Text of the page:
- Weekly Seminar
- Michigan Geophysical Union (MGU) Symposium
- Alumnus of the Year Lecture
- Weekly Seminar
- The Science of Climate Change
- Earth Day: Climate Action Rally
- Interplanetary Space Weather: A New Paradigm
April 3, 2014 - 3:30 pm
Kevin Baines of JPL/Caltech and SSEC/University of Wisconsin will present: "Storms and Ices on Jupiter and Saturn: Results from Cassini, New Horizons and Galileo."
Over the past two decades, major storms on Jupiter and Saturn have been studied intensely by a number of well-instrumented orbiting and fly-by spacecraft, revealing their morphology, power, and evolution. In particular, a number of ices in the storm clouds of Jupiter and Saturn have now been spectroscopically-identified by near-infrared imaging spectrometers.
These include ammonium hydrosulfide, mixtures of ammonium hydrosulfide and ammonia, and relatively pure ammonia ices found...most strongly in localized regions of powerful upwelling, including the turbulent wake of the Great Red Spot on Jupiter and in the Great Northern Storm of 2010-2011 the largest storm yet observed on Saturn. Recent analysis of this Saturn storm finds a significant component of water ice in the cores of ammonia ice particles at the cloudtops, indicating that deeply sequestered materials such as water can be convectively lofted more than 100 km within the most colossal storms on this typically placid planet.
In contrast, such tell-tale water ice has yet be found in the tops of Jupiter’s storms. On Jupiter, laboratory simulations of the ~350-year-old Great Red Spot indicate that the reddish color of the high-altitude GRS can be attributed to photolytic products of ammonia and hydrocarbons produced in the upper levels of the GRS where solar UV light is relatively strong. This talk will detail such results pertaining to ice condensates and their byproducts, as well as discuss evidence for refractory materials – specifically carbon soot - generated by lightning near the 10-20-bar level of Saturn some 125 km below the visible clouds, which, in the “storm alleys” near 35 degrees latitude in both hemispheres, results in a near-constant drizzle of diamond rain some 7000-km below.close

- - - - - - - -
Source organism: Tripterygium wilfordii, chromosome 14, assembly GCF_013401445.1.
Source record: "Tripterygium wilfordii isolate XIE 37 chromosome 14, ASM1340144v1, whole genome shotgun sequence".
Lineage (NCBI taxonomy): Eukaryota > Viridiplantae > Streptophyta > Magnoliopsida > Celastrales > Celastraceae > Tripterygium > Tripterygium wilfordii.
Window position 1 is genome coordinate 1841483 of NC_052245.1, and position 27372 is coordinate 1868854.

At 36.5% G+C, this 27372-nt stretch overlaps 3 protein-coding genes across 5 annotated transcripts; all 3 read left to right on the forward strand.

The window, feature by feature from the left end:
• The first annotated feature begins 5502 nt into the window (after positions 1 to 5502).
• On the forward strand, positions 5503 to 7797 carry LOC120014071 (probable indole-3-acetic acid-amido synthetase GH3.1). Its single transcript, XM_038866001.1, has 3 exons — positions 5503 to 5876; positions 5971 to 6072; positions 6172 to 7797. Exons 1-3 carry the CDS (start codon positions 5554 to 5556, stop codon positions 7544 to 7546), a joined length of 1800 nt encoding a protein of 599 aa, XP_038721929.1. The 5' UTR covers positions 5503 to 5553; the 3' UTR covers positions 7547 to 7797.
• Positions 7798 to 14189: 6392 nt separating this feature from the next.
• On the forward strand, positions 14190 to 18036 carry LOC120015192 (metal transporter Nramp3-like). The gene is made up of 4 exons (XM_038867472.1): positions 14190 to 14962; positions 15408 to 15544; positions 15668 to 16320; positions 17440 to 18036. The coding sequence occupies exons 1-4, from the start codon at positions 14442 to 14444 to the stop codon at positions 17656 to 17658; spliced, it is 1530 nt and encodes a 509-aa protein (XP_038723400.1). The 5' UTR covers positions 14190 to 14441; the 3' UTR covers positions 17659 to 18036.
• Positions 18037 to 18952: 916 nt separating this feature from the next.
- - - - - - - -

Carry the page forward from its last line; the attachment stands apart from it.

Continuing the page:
Michigan Geophysical Union (MGU) Symposium
April 7, 2014 - 2:00 pm
The Michigan Geophysical Union symposium is a friendly forum for graduate and undergraduate students to present their current research in various aspects of earth, oceanic, atmospheric, and space sciences. Posters will be judged and winners will be awarded prizes by the sponsoring departments.close
Alumnus of the Year Lecture
April 10, 2014 - 3:30 pm
The AOSS Alumnus of the Year, Director of NOAA's Atmospheric Turbulence and Diffusion Division Dr. C. Bruce Baker, will present, "Meteorological measurements, Why we need them, what we do with them, and How do we use them to better understand the Earth-Atmosphere System."
Reception to follow.
Watch online by registering here: http://www.engin.umich.edu/college/about/cal/events/2014/april/meteorological-measurements-why-what-and-how
Dr. Baker has spent his career in pursuit of understanding the physics of the atmosphere through measurements. This has included laboratory studies, field experiments and long term programs that have addressed turbulence, remote sensing, and climate.
He was Chief Scientist for NOAA’s National Climatic Data Center from 2000-2009 developing and deploying a new network to monitor climate change in the U.S and Alaska called the United States Climate Reference Network.
His current interests are developing climate observing systems, understanding the impact of the carbon reservoirs in the arctic and how that will affect climate change due to the melting permafrost and validation of land surface temperatures from satellites.
His career with NOAA spans over 30 years, 18 of which were in the National Climatic Data Center. He provides leadership to ATDD as the division performs air quality and climate-related research concerning issues of national and global importance.
Title: Meteorological measurements, Why we need them, what we do with them, and How do we use them to better understand the Earth-Atmosphere System
The science and technology of weather observations have made great strides during the short history of this country.
The progress of weather observations is related directly to the rapid development of technology and a better scientific understanding of the Earth's atmosphere.
Today, weather observations contribute to observations of the entire earth system, including measurements of the atmosphere, the oceans, and the land surface. Our observing technologies are diverse, ranging from weather satellites to basic instruments such as the thermometer used by volunteers in their backyards. Improvements in weather forecasting, flood forecasting, water resources management, and our understanding of climate variability require improvements in the accuracy, spatial distribution, and frequency of weather observations. Observational networks are essential for improving forecast models, validating remote sensing products, and understanding climate change.